Pope Francis, Confusing and Confused

Pope Francis is a strange man. He has seemed, at times, to grasp the nature of the threat to Europe of what he once had no hesitation in describing as an “Arab invasion.” Here is what he said in 2014 in an interview with La Vie:

“The only continent that can bring about a certain unity to the world is Europe,” the Pope adds. “China has perhaps a more ancient, deeper, culture. But only Europe has a vocation towards universality and service.” … “If Europe wants to rejuvenate, it is necessary for it to find anew its cultural roots. Of all Western countries, the European roots are the strongest and deepest. By the way of colonization, these roots even reached the New World. But, by forgetting its history, Europe weakens itself. It is then that it risks becoming an empty place.”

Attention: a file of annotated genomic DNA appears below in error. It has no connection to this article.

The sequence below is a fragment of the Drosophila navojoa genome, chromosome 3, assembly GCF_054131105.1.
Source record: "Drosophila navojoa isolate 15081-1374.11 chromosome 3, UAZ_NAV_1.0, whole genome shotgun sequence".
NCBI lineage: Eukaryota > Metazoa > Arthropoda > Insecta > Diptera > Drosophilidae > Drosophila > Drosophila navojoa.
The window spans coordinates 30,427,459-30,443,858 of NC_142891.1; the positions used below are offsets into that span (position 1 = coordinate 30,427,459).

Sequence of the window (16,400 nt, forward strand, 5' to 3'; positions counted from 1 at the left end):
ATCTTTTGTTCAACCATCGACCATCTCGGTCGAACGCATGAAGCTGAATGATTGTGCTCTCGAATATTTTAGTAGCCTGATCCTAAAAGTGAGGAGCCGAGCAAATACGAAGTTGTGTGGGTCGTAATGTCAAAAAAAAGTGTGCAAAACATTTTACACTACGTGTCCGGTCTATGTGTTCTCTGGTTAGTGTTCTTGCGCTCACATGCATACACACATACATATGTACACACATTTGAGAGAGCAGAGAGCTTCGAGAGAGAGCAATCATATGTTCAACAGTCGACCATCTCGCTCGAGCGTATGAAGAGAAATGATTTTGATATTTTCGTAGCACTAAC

La Vie: “Europe, an empty place? The expression is strong. … Because in the history of civilizations, emptiness always calls fullness to itself. Incidentally, the Pope becomes clinical [in his diagnosis]:

“We can speak today of an Arab invasion. It is a social fact.” … “How many invasions Europe has known throughout its history! It has always known how to overcome itself, moving forward to find itself as if made greater by the exchange between cultures.”

Clearly the Pope is torn between recognition of the parlous state Europe is now in (“we can speak today of an Arab invasion”), and faith in its amazing powers of recuperation, as he sees it in his pollyannish fashion, for this “Europe..has always known how to overcome itself, moving forward to find itself as if made greater by the exchange between cultures.”

So which is it?

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